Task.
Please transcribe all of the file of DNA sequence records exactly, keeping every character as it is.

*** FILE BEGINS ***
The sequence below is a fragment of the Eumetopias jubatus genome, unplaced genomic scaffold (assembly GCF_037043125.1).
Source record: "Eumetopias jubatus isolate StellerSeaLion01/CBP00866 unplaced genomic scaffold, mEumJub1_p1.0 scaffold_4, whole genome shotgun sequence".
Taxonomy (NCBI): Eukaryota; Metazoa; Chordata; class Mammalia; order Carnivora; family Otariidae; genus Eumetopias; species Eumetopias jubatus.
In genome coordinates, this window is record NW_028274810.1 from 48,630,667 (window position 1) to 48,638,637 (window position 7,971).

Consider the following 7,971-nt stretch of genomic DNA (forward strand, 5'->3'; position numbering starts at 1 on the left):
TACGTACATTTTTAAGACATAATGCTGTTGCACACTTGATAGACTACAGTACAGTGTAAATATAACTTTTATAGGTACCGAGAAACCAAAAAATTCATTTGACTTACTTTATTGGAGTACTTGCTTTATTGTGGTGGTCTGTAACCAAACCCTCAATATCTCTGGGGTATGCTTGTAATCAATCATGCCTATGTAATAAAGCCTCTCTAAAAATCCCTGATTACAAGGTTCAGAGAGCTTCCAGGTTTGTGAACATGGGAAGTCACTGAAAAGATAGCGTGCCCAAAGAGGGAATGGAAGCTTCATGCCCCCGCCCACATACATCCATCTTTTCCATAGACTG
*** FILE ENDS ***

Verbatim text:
The sequence below is a fragment of the Eumetopias jubatus genome, unplaced genomic scaffold (assembly GCF_037043125.1).
Source record: "Eumetopias jubatus isolate StellerSeaLion01/CBP00866 unplaced genomic scaffold, mEumJub1_p1.0 scaffold_4, whole genome shotgun sequence".
Taxonomy (NCBI): Eukaryota; Metazoa; Chordata; class Mammalia; order Carnivora; family Otariidae; genus Eumetopias; species Eumetopias jubatus.
In genome coordinates, this window is record NW_028274810.1 from 48,630,667 (window position 1) to 48,638,637 (window position 7,971).

Consider the following 7,971-nt stretch of genomic DNA (forward strand, 5'->3'; position numbering starts at 1 on the left):
TACGTACATTTTTAAGACATAATGCTGTTGCACACTTGATAGACTACAGTACAGTGTAAATATAACTTTTATAGGTACCGAGAAACCAAAAAATTCATTTGACTTACTTTATTGGAGTACTTGCTTTATTGTGGTGGTCTGTAACCAAACCCTCAATATCTCTGGGGTATGCTTGTAATCAATCATGCCTATGTAATAAAGCCTCTCTAAAAATCCCTGATTACAAGGTTCAGAGAGCTTCCAGGTTTGTGAACATGGGAAGTCACTGAAAAGATAGCGTGCCCAAAGAGGGAATGGAAGCTTCATGCCCCCGCCCACATACATCCATCTTTTCCATAGACTG